‘Proud Hindu’ is not good enough!

via Sree Hari published on March 8, 2015


It is time Hindus live in Hindutva and become Hindus worth being called so. Nowadays we see, many name-sake Hindus trying to ride the Hindutva wave. They come forward as ‘proud’ Hindus, but many of them lack any knowledge on the basics of our Dharma. This is basically because they are not practising Hindus. Somehow many Hindus are in an illusion that, just by being ‘proud’ can make them good Hindus. This is not correct at all. Whether we like it or not, the unity of Semitic cults come from the daily practice of their religion. They come together for prayers, they assemble to listen to discourses, they read their holy texts and discuss. Except for committed volunteers of organizations like Sangh, common Hindus of Kerala have lost all such practices. Hollow secularism has become our religion and replaced our religious practices.

All such rituals and practices give immense strength. In fact no other religion offers such rich practices like those available in Hinduism. We have innumerable different forms of self development practices catering to any type of individual. But just praising and expressing hollow ‘pride’ doesn’t help even a bit. There is no alternative to practice. I have seen many Hindu gentlemen accompanying their ladies to temples. But they just keep themselves away from involving in the worship etc, as if this is something for the weak minded, or blind believers. Let alone doing any japa or participate in any bhajan etc. This sort of aversion is the end result of too many of self styled intellectuals trying to enlighten the Hindu society.

I won’t mind blaming even some of the new generation TV Swamis too for creating such a situation. When such religious teachers who know only the meaning of the slokas but have no personal experience of their own, try to teach others, they create vaccum spaces in the minds of people. Neither the acharyas nor the listeners notice it then. But later people see themselves disconnected with even some of the basic ideas and practices. We need a balanced approach. Some physical and mental practice, some study and contemplation, Satsangs, little bit of meditation and Seva. All these practices will act complimentary to each other and give us energy to move forward as an individual and as a society.

As Hindus we need to adopt some sort of a long term plan to discipline ourselves and stick to that till we get the guidance of a realized soul to move to the next level. I am talking about simple practices like daily namajapam (chanting of namas), lighting of the lamps, daily reading of atleast one sheet of one of the holy texts etc. I have taken Mantra Deeksha from my guru 25 years back when I was just out of college. From that time onwards wherever I go, I have this feeling of my commitment to do japam for a minimum prescribed times before going to bed. That connnects me to god and my guru on a day-to-day basis. Such deeksha or commitment will help one to stick to a practice on a long term basis. Another practice that can be considered is the chanting of Vishnu or Laitha Sahasranamam on Pournami (Full Moon) days. I observe Ramayana Masam and make it a point to read the full holy text in that month. Every time I do this, I come across new ideas which have’nt caught my attention before. Thus I get to know the profound way in which the deep spiritual truths are explained in simple ways and connnecting with simpler experiences in life.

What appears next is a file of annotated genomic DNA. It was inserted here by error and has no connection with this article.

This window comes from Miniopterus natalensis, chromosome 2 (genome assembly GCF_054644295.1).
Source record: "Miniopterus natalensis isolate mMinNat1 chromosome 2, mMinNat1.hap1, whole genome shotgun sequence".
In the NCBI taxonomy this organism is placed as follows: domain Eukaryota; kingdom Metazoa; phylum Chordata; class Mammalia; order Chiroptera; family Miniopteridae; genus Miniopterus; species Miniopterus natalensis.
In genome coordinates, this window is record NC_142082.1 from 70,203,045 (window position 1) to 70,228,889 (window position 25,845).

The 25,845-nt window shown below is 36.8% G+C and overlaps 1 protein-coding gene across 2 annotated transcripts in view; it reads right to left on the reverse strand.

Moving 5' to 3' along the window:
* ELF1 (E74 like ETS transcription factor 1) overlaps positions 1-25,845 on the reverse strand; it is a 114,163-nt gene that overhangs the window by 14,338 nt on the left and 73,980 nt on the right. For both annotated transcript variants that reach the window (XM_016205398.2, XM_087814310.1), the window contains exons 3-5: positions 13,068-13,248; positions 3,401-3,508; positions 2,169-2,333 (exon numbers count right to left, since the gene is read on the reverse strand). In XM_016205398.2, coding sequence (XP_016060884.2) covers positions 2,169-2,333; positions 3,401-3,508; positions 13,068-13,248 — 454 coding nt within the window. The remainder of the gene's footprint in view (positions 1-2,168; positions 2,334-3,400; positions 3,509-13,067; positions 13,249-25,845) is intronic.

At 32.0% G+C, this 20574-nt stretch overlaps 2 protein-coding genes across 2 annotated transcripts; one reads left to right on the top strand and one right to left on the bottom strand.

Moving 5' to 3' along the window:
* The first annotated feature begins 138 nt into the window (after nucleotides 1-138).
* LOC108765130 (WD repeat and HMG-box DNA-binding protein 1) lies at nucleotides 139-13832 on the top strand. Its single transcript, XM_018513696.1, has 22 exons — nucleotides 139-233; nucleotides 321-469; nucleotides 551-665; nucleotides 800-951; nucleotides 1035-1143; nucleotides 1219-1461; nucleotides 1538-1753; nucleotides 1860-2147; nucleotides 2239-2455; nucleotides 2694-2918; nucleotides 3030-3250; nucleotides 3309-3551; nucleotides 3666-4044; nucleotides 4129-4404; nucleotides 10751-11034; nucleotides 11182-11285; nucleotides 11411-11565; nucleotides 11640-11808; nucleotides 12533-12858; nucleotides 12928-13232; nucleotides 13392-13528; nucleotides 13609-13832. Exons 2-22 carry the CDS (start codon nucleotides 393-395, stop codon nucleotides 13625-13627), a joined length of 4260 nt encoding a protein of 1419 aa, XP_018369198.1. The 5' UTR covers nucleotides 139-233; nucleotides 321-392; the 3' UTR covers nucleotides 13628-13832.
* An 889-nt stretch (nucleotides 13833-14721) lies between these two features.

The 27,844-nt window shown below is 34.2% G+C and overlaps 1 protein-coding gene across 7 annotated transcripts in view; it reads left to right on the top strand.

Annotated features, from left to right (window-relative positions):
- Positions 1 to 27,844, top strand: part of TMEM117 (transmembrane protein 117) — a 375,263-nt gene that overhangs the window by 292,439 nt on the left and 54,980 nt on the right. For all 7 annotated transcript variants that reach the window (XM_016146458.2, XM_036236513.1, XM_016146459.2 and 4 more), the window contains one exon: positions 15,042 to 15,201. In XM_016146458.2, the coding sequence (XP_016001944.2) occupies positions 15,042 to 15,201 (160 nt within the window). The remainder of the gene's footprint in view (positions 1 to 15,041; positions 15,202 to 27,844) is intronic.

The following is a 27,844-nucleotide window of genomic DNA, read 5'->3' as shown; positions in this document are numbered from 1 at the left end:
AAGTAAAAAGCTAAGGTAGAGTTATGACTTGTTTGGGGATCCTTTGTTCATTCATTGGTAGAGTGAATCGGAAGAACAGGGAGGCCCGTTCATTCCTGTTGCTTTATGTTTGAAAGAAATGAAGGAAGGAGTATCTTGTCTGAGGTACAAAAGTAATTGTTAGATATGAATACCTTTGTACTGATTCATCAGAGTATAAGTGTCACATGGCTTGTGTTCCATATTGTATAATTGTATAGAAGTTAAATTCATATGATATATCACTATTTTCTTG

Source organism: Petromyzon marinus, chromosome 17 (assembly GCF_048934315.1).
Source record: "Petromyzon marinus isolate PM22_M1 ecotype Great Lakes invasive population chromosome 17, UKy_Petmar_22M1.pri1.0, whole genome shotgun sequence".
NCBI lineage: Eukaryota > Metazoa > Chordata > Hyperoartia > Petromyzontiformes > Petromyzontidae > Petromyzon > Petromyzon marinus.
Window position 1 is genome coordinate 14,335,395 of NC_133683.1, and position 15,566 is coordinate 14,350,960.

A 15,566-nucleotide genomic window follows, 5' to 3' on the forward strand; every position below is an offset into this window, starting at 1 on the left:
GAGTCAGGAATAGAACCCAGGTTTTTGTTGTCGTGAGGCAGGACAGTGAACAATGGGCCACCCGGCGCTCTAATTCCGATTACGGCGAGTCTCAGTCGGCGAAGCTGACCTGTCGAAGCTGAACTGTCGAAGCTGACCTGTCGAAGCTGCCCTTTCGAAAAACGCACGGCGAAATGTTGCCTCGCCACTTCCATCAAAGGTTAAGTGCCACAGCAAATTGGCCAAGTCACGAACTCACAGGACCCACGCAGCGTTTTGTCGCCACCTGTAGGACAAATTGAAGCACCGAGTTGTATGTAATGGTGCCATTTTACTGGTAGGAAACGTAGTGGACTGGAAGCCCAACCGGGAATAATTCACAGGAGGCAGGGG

Irrespective of whether I go for the pilgrimage or not, during Sabarimala season, I observe vratham by completely avoiding non-vegetarian foods. Also I visit the temple everyday for 41 days. To avoid disruption which could come due to other engagements, I visit the temple early in the morning during Nirmalya Darshanam. On the pithru tharppanam day, I perform that. In my experience I can say that, if we make a commitment and start following such things, the energy and motivation to take it forward also will come from the same itself. This gives us the moral strength to advise our children to follow this. Else they are not going to listen to us.

I feel atleast in some cases, the religious conversion is the sprouting of the seeds other religions have sowed long before in the minds of those people when they were kids. Those seeds will remain in us unknown, untill when we face a real challenge in life. Those who don’t have access to any social support system, will turn towards others in search of support. Only way to avoid this situation is to develop self confidence in kids and some basic understanding and self respect about our religion and culture. We need to gain those attributes in the first place.

Welcome to Haindava Keralam! Register for Free or Login as a privileged HK member to enjoy auto-approval of your comments and to receive periodic updates.

Leave a Reply

Your email address will not be published. Required fields are marked *

 characters available

13 − 8 =


Latest Articles from Dharma Smriti

Did You Know?